gig economy

Deliveroo drivers strike in Dublin for better working conditions

A number of riders went offline from 6pm.

LAST UPDATE | Jan 22nd 2021, 9:44 PM

DELIVEROO DRIVERS IN Dublin have gone on strike this evening over pay and working conditions.

Some riders in the capital went offline from 6pm and took their protest to social media. 

“This is a first step we need to take if we want improvements. The struggle is starting and we count on everyone’s help,” one of the organisers said in a Facebook post.

Among Deliveroo driver concerns are working conditions, security, and delivery fees.

The group also says they’re looking to be taken seriously by gardaí when their bikes are stolen or when they’re attacked/abused.

Deliveroo launched in Ireland in 2015, and currently works with more than 1,000 self-employed riders and more than 1,800 restaurants across Dublin, Cork, Limerick and Galway.

However, as the fleet of cyclists are deemed to be self-employed individual contractors they do not get guaranteed hours and full entitlements.

In response to a query from, Deliveroo said that rider pay “is now higher than it was before the pandemic”. 

“On average, riders earn above the national minimum wage and on average earn €13 per hour at mealtimes, including any additional tips they may receive, of which they keep 100%,” a spokesperson for Deliveroo said.

“Following feedback from riders, we have introduced distance-based fees – this fee structure pays riders more for medium and long distance deliveries. The majority of fees have increased.”

Deliveroo added that the safety of their riders is an “absolute priority” and that it is planning to introduce free personal safety alarms for all riders in Ireland that they can use in an emergency. 

“We also work closely with the police and authorities to help protect riders and resolve any security issues they face, such as theft. In the case of an accident or assault, we provide market leading global insurance free of charge to all riders.”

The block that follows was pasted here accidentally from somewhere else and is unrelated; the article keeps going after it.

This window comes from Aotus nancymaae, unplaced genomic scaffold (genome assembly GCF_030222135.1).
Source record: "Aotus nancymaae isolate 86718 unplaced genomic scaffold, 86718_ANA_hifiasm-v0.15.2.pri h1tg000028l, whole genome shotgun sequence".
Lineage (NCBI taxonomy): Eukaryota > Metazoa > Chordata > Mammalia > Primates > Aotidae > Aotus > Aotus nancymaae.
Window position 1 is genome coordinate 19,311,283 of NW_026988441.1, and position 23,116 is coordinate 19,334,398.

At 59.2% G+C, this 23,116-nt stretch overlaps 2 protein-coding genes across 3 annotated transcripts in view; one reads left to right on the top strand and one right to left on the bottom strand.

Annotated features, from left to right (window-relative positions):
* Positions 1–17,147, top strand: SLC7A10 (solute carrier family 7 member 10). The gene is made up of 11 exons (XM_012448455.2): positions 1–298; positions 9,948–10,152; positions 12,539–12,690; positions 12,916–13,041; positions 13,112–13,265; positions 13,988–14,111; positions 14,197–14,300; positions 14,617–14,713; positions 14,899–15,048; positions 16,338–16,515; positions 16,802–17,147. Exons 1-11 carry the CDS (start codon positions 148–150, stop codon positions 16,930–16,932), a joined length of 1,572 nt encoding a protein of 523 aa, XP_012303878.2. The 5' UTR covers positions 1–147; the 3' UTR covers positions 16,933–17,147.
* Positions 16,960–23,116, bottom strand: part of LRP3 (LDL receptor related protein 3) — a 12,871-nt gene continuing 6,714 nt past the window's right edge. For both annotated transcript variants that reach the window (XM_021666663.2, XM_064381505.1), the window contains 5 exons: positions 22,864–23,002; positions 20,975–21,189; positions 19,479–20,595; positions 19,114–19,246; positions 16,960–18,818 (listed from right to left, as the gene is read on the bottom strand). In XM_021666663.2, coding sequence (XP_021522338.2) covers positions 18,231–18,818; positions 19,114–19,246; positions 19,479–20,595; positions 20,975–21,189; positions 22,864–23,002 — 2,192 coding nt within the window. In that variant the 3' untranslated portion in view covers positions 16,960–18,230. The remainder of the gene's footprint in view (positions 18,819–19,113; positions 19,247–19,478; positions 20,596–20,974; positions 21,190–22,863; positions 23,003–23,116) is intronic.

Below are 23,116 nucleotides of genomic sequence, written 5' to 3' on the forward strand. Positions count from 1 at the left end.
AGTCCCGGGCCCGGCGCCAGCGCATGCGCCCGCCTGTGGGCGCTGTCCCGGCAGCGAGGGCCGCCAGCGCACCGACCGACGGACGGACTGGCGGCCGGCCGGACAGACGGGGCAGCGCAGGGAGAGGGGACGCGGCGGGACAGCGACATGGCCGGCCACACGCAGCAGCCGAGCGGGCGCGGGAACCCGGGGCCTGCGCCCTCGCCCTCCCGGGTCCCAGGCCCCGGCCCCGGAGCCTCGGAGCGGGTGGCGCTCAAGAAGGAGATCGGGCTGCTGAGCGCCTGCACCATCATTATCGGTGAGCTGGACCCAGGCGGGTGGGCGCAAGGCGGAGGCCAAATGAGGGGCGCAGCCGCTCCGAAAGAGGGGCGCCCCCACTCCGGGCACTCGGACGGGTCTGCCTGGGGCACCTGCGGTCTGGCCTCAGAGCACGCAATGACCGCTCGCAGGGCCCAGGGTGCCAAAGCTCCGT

Fine Gael Senator Mary Seery-Kearney said tonight’s demonstration proves that the drivers are not happy with the working conditions provided by Deliveroo. 

“They are frontline workers, so I think it’s appalling that they have to take risks with their own health and safety in order to earn their few bob, which is very very hard-earned,” Seery-Kearney told

“I have huge respect for their value to our economy, huge respect for the role that they’re playing, particularly now,” she said, adding that drivers need to be moved onto a guaranteed take-home pay as “there is no reason why they couldn’t still work flexible hours, within the law, and at least be guaranteed a minimum take-home wage”.

“It is not unreasonable they would be considered as direct employees and not self-employed if we were to apply the reasoning of the uber decision made by the courts in London which found that taxi drivers were employees.”

Sinn Féin spokesperson on Enterprise, Trade and Employment Louise O’Reilly tweeted her support ahead of this evening’s protest:

“More hours on the streets pedalling more and earning less – that is not right @Deliveroo_IE workers are looking for respect & decency.”

Labour’s employment spokesperson Marie Sherlock also called for solidarity with the company’s workers.

“Unfortunately, many platform workers continue to experience exploitative conditions,” she said.

“In Ireland, platforms like Deliveroo can employ their workers as self-employed persons, and therefore don’t have to assume the responsibility of their health and safety or pay PRSI.

“I am calling on Dublin Deliveroo users to avoid ordering this evening in solidarity with these workers.”

Contains reporting by Stephen McDermott.

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